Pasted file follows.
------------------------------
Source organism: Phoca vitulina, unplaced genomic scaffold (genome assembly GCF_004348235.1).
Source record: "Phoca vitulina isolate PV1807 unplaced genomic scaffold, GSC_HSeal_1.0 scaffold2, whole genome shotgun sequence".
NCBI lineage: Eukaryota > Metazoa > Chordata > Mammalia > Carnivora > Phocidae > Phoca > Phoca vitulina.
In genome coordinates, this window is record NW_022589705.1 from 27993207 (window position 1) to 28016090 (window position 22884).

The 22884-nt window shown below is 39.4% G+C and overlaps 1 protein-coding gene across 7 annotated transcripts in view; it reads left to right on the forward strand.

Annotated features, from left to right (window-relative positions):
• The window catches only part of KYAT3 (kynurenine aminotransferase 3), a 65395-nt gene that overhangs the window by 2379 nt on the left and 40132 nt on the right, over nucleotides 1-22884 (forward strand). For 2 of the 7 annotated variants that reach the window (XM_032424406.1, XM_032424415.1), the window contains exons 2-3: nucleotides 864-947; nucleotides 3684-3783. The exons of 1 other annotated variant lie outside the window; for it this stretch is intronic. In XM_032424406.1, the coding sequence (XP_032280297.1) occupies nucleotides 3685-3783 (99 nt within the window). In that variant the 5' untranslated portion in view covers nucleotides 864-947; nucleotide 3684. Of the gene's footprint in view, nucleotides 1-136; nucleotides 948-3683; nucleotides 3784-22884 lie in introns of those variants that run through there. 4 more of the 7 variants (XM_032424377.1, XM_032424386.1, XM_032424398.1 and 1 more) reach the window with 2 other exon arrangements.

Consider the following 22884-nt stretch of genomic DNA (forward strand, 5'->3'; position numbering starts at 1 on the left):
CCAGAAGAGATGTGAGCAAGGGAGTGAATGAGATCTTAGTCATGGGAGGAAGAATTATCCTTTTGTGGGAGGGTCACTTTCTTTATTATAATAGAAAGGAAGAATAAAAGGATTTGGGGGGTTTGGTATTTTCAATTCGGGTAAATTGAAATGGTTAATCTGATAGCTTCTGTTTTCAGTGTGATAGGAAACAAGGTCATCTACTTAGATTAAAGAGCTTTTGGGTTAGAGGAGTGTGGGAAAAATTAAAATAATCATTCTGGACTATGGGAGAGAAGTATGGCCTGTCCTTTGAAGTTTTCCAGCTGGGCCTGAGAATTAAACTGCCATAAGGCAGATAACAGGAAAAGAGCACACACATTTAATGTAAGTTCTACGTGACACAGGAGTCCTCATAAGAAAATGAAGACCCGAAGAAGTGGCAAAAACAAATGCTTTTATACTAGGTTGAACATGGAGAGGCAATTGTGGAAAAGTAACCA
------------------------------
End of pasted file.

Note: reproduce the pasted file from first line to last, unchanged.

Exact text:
Source organism: Phoca vitulina, unplaced genomic scaffold (genome assembly GCF_004348235.1).
Source record: "Phoca vitulina isolate PV1807 unplaced genomic scaffold, GSC_HSeal_1.0 scaffold2, whole genome shotgun sequence".
NCBI lineage: Eukaryota > Metazoa > Chordata > Mammalia > Carnivora > Phocidae > Phoca > Phoca vitulina.
In genome coordinates, this window is record NW_022589705.1 from 27993207 (window position 1) to 28016090 (window position 22884).

The 22884-nt window shown below is 39.4% G+C and overlaps 1 protein-coding gene across 7 annotated transcripts in view; it reads left to right on the forward strand.

Annotated features, from left to right (window-relative positions):
• The window catches only part of KYAT3 (kynurenine aminotransferase 3), a 65395-nt gene that overhangs the window by 2379 nt on the left and 40132 nt on the right, over nucleotides 1-22884 (forward strand). For 2 of the 7 annotated variants that reach the window (XM_032424406.1, XM_032424415.1), the window contains exons 2-3: nucleotides 864-947; nucleotides 3684-3783. The exons of 1 other annotated variant lie outside the window; for it this stretch is intronic. In XM_032424406.1, the coding sequence (XP_032280297.1) occupies nucleotides 3685-3783 (99 nt within the window). In that variant the 5' untranslated portion in view covers nucleotides 864-947; nucleotide 3684. Of the gene's footprint in view, nucleotides 1-136; nucleotides 948-3683; nucleotides 3784-22884 lie in introns of those variants that run through there. 4 more of the 7 variants (XM_032424377.1, XM_032424386.1, XM_032424398.1 and 1 more) reach the window with 2 other exon arrangements.

Consider the following 22884-nt stretch of genomic DNA (forward strand, 5'->3'; position numbering starts at 1 on the left):
CCAGAAGAGATGTGAGCAAGGGAGTGAATGAGATCTTAGTCATGGGAGGAAGAATTATCCTTTTGTGGGAGGGTCACTTTCTTTATTATAATAGAAAGGAAGAATAAAAGGATTTGGGGGGTTTGGTATTTTCAATTCGGGTAAATTGAAATGGTTAATCTGATAGCTTCTGTTTTCAGTGTGATAGGAAACAAGGTCATCTACTTAGATTAAAGAGCTTTTGGGTTAGAGGAGTGTGGGAAAAATTAAAATAATCATTCTGGACTATGGGAGAGAAGTATGGCCTGTCCTTTGAAGTTTTCCAGCTGGGCCTGAGAATTAAACTGCCATAAGGCAGATAACAGGAAAAGAGCACACACATTTAATGTAAGTTCTACGTGACACAGGAGTCCTCATAAGAAAATGAAGACCCGAAGAAGTGGCAAAAACAAATGCTTTTATACTAGGTTGAACATGGAGAGGCAATTGTGGAAAAGTAACCA